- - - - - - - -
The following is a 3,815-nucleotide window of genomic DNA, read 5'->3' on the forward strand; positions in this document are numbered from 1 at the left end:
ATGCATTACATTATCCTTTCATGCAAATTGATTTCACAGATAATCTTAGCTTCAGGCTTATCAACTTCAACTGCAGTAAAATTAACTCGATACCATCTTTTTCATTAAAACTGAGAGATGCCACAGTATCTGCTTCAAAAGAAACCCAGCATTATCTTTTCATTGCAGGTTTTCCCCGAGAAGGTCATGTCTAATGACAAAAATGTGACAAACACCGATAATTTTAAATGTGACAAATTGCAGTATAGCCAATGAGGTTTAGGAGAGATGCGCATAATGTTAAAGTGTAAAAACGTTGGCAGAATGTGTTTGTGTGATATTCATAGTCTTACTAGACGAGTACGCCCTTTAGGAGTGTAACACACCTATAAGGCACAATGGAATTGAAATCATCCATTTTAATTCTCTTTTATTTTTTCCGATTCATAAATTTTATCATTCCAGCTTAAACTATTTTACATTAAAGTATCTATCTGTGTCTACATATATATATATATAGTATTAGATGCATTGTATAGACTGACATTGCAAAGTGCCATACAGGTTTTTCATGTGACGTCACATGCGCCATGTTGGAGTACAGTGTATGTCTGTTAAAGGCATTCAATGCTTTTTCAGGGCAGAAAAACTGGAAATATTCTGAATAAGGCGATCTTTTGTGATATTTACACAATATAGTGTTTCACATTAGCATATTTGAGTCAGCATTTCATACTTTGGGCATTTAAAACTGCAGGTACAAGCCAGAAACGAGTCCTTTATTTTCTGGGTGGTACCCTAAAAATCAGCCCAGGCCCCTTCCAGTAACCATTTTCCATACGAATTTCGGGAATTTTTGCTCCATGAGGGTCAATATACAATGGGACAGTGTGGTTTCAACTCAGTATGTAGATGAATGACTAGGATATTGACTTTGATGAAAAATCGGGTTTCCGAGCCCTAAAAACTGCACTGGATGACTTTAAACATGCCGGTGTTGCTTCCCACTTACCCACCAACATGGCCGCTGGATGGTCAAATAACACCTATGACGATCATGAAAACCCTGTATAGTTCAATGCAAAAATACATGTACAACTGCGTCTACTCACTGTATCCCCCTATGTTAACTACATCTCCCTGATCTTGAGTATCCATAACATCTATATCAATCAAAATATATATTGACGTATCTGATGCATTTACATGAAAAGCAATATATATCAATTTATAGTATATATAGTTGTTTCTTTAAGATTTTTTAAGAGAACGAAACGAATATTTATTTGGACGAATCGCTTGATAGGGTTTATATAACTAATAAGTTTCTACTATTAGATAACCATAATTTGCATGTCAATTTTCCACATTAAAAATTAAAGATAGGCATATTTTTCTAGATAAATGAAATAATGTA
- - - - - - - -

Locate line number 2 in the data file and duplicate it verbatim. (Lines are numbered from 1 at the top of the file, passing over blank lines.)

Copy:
ATGCATTACATTATCCTTTCATGCAAATTGATTTCACAGATAATCTTAGCTTCAGGCTTATCAACTTCAACTGCAGTAAAATTAACTCGATACCATCTTTTTCATTAAAACTGAGAGATGCCACAGTATCTGCTTCAAAAGAAACCCAGCATTATCTTTTCATTGCAGGTTTTCCCCGAGAAGGTCATGTCTAATGACAAAAATGTGACAAACACCGATAATTTTAAATGTGACAAATTGCAGTATAGCCAATGAGGTTTAGGAGAGATGCGCATAATGTTAAAGTGTAAAAACGTTGGCAGAATGTGTTTGTGTGATATTCATAGTCTTACTAGACGAGTACGCCCTTTAGGAGTGTAACACACCTATAAGGCACAATGGAATTGAAATCATCCATTTTAATTCTCTTTTATTTTTTCCGATTCATAAATTTTATCATTCCAGCTTAAACTATTTTACATTAAAGTATCTATCTGTGTCTACATATATATATATATAGTATTAGATGCATTGTATAGACTGACATTGCAAAGTGCCATACAGGTTTTTCATGTGACGTCACATGCGCCATGTTGGAGTACAGTGTATGTCTGTTAAAGGCATTCAATGCTTTTTCAGGGCAGAAAAACTGGAAATATTCTGAATAAGGCGATCTTTTGTGATATTTACACAATATAGTGTTTCACATTAGCATATTTGAGTCAGCATTTCATACTTTGGGCATTTAAAACTGCAGGTACAAGCCAGAAACGAGTCCTTTATTTTCTGGGTGGTACCCTAAAAATCAGCCCAGGCCCCTTCCAGTAACCATTTTCCATACGAATTTCGGGAATTTTTGCTCCATGAGGGTCAATATACAATGGGACAGTGTGGTTTCAACTCAGTATGTAGATGAATGACTAGGATATTGACTTTGATGAAAAATCGGGTTTCCGAGCCCTAAAAACTGCACTGGATGACTTTAAACATGCCGGTGTTGCTTCCCACTTACCCACCAACATGGCCGCTGGATGGTCAAATAACACCTATGACGATCATGAAAACCCTGTATAGTTCAATGCAAAAATACATGTACAACTGCGTCTACTCACTGTATCCCCCTATGTTAACTACATCTCCCTGATCTTGAGTATCCATAACATCTATATCAATCAAAATATATATTGACGTATCTGATGCATTTACATGAAAAGCAATATATATCAATTTATAGTATATATAGTTGTTTCTTTAAGATTTTTTAAGAGAACGAAACGAATATTTATTTGGACGAATCGCTTGATAGGGTTTATATAACTAATAAGTTTCTACTATTAGATAACCATAATTTGCATGTCAATTTTCCACATTAAAAATTAAAGATAGGCATATTTTTCTAGATAAATGAAATAATGTA